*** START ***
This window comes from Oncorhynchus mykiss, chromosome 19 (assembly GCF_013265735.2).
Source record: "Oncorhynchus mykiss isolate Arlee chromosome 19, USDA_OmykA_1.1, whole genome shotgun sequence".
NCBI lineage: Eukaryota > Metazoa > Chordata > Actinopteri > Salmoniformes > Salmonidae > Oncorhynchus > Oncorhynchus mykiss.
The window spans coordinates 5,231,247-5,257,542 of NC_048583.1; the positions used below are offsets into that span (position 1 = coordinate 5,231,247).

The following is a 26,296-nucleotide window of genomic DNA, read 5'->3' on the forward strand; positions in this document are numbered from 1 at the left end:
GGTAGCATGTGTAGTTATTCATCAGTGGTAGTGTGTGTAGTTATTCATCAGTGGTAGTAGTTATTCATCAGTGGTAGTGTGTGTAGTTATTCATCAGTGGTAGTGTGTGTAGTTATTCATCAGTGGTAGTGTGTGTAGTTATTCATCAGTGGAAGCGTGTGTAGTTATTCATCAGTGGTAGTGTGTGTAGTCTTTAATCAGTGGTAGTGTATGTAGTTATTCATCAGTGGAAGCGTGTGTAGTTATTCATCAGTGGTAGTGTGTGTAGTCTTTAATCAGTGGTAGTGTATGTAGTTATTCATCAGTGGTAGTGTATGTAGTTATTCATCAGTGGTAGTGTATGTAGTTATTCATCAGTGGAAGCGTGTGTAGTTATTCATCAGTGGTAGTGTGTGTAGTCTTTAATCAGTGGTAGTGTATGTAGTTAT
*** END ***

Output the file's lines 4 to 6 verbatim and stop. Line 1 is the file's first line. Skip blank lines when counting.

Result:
The window spans coordinates 5,231,247-5,257,542 of NC_048583.1; the positions used below are offsets into that span (position 1 = coordinate 5,231,247).

The following is a 26,296-nucleotide window of genomic DNA, read 5'->3' on the forward strand; positions in this document are numbered from 1 at the left end:
GGTAGCATGTGTAGTTATTCATCAGTGGTAGTGTGTGTAGTTATTCATCAGTGGTAGTAGTTATTCATCAGTGGTAGTGTGTGTAGTTATTCATCAGTGGTAGTGTGTGTAGTTATTCATCAGTGGTAGTGTGTGTAGTTATTCATCAGTGGAAGCGTGTGTAGTTATTCATCAGTGGTAGTGTGTGTAGTCTTTAATCAGTGGTAGTGTATGTAGTTATTCATCAGTGGAAGCGTGTGTAGTTATTCATCAGTGGTAGTGTGTGTAGTCTTTAATCAGTGGTAGTGTATGTAGTTATTCATCAGTGGTAGTGTATGTAGTTATTCATCAGTGGTAGTGTATGTAGTTATTCATCAGTGGAAGCGTGTGTAGTTATTCATCAGTGGTAGTGTGTGTAGTCTTTAATCAGTGGTAGTGTATGTAGTTAT